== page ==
Saturday, February 28, 2009

Media: Paul Harvey, Good Life!

TORONTO, ONTARIO - For decades, virtually anywhere in the United States, at high noon it was possible to tune one's radio dial and find Paul Harvey's "News and Comment" on the ABC Radio Network. Harvey, a legend who worked in broadcasting for more than 75 years, died today at the age of 90.

Harvey's longevity in broadcasting was unprecedented. Entering the field at age 15, the first "Paul Harvey News and Comment" was broadcast on ABC on 1-April-1951, beginning a run that would last more than a half-century until his recent last commentary. Multiple generations of families grew up listening to Paul Harvey; my parents have childhood memories of him just as strong as my own of hearing him on KOMO and KONA-AM.

While he probably came to be better known for his "Rest of the Story" features on a single topic, my personal favorite was always the noon edition of "News and Comment," a fifteen minute summary of the news of the day opening with "Hello Americans, this is Paul Harvey. Stand by for News!" Along the way, commercial messages would be introduced by "Page Two" through "Page Five" but would often be voiced by Harvey himself, a practice which was often controversial for its potential blurring of news and advertising.

Like any famous broadcaster, Harvey was often parodied. His distinctive style making creative use of pauses and tone changes and well as a full slate of mannerisms ("US--U.S.", "who would want you to know his name" while not giving it, and more) provided ample material. During the O.J. Simpson trial, Harry Shearer did an imagined phone call of Harvey calling Simpson during the slow speed chase, ending with (what else), "O.J.--Good day!" My all-time favorite was heard on KGO in San Francisco by Brian Copeland and Chicago C. Barkley in which "an attempt at reaching out to minority audiences" resulted in "P. Diddy Harvey," who offered "word up for news!" and reported on the "the movie you sneaked into most often last weekend."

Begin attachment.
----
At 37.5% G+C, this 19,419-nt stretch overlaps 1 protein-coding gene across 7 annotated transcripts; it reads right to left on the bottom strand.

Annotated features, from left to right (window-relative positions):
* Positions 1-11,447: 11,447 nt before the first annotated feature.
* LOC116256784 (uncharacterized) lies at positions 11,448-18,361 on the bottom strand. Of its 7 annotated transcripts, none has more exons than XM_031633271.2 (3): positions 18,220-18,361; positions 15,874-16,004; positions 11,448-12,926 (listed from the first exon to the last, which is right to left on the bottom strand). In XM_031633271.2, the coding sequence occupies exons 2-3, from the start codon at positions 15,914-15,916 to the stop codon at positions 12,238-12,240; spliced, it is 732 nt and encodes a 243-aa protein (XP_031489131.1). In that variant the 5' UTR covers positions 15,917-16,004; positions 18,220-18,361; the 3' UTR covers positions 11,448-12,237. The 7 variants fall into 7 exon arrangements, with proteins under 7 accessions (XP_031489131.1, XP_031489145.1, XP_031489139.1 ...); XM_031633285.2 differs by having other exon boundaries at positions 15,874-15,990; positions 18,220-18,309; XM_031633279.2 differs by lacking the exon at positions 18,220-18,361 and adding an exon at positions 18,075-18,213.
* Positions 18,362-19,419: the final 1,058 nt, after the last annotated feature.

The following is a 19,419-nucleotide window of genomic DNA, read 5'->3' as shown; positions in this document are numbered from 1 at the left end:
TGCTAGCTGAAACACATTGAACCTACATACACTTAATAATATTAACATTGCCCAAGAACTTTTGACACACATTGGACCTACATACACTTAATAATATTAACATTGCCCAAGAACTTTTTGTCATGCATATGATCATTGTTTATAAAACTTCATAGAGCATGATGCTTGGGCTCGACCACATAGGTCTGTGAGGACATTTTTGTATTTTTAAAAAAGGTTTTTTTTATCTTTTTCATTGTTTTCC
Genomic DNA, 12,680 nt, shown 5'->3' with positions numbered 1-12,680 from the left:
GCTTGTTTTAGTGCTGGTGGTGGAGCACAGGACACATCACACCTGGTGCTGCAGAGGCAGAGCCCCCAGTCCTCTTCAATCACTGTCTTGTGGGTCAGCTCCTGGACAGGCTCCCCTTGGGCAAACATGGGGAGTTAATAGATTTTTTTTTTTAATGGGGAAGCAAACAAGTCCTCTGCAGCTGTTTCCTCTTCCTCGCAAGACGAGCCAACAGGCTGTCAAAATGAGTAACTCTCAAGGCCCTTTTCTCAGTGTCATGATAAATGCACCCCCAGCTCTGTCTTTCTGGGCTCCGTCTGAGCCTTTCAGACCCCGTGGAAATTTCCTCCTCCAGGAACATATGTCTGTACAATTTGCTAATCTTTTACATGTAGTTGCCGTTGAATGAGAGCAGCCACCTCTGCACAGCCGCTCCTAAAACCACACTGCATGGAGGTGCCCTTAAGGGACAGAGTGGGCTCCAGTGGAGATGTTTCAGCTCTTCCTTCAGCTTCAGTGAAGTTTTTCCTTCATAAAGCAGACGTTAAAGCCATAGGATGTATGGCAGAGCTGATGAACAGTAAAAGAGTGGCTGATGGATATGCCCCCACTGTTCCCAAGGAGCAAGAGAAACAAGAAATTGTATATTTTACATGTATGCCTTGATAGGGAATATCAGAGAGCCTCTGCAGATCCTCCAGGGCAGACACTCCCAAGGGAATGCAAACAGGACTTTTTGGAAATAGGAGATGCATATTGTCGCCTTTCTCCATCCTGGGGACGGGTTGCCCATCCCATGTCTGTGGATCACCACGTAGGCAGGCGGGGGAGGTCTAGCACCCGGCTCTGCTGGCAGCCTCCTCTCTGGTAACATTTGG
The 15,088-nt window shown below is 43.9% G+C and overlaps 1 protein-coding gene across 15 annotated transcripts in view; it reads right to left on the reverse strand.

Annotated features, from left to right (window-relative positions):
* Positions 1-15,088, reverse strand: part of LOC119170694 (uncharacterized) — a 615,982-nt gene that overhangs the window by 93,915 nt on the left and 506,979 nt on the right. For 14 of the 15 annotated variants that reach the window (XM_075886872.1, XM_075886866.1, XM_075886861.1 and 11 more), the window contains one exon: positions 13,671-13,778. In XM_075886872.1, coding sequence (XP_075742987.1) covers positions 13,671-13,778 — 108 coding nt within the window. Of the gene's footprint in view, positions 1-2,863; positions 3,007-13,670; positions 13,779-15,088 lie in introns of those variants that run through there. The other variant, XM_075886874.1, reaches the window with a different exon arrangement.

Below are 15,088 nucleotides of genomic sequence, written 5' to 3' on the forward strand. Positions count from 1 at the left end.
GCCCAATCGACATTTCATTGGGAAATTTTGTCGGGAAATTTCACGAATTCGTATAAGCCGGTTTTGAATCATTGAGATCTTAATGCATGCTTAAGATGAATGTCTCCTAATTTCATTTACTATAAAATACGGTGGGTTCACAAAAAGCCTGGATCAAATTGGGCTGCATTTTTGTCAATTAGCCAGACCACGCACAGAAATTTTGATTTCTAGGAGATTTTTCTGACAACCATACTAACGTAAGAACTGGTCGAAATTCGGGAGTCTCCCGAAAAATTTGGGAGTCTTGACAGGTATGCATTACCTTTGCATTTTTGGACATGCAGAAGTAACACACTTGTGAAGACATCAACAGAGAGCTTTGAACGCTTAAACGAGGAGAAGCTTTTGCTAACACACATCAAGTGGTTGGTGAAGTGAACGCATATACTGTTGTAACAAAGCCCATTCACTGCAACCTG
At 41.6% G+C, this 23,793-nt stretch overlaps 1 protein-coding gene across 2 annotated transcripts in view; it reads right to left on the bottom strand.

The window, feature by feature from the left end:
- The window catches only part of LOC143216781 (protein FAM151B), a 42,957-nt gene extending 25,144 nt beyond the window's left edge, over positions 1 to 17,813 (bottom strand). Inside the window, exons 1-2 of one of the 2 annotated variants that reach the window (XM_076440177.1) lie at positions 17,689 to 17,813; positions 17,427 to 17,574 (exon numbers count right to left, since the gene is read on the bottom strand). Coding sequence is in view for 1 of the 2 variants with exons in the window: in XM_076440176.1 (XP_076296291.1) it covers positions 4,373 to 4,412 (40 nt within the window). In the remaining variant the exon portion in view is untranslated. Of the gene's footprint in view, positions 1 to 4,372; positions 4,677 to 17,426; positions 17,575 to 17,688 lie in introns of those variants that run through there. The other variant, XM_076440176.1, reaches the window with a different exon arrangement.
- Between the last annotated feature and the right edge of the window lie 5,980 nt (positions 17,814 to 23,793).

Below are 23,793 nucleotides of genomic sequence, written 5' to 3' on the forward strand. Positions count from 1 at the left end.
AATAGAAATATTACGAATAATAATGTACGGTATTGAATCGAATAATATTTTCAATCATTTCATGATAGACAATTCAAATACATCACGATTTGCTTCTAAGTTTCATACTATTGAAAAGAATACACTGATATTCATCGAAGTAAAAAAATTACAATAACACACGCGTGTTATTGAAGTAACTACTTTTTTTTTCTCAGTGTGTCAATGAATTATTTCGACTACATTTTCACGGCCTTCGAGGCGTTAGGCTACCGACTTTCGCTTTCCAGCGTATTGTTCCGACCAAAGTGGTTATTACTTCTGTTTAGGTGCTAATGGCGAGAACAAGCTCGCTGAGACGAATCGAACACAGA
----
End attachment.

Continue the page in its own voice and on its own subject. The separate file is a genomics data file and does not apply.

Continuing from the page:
It was on KGO that I first heard Harvey referred to as an "ultra-conservative commentator," which I felt said more about the person making that description than about the ABC legend. Harvey was conservative, but more in the sense of being quaint and not in an aggressive sort of way. His conservatism came through in features like "this is not one world," with which my disagreements have already been documented on this blog, but also in much gentler ways like a day when he spent several minutes describing how rap star André 3000 of OutKast insisted on bathing every day.

Harvey ended each "News and Comment" broadcast with a story those in the business call a "kicker"--an amusing story worth waiting for the end of a broadcast to hear. I often stole Harvey's kickers to close my own news compilations, citing him as a source. There was a certain appropriateness to this as Harvey himself relied on a network of mostly midwestern colleagues and friends to help him find such stories. A Google search for "Paul Harvey and Ron Dettinger" returns as one of its top results one of my News Beyond the Farm reports from 1995, closing with a Dettinger story.

Of course, after the kicker Paul Harvey always ended with the same words, in his distinctive cadence--"Paul Harvey, good DAY!" Perhaps now, the most appropriate close is to say, "To Paul Harvey, good AFTERLIFE!"

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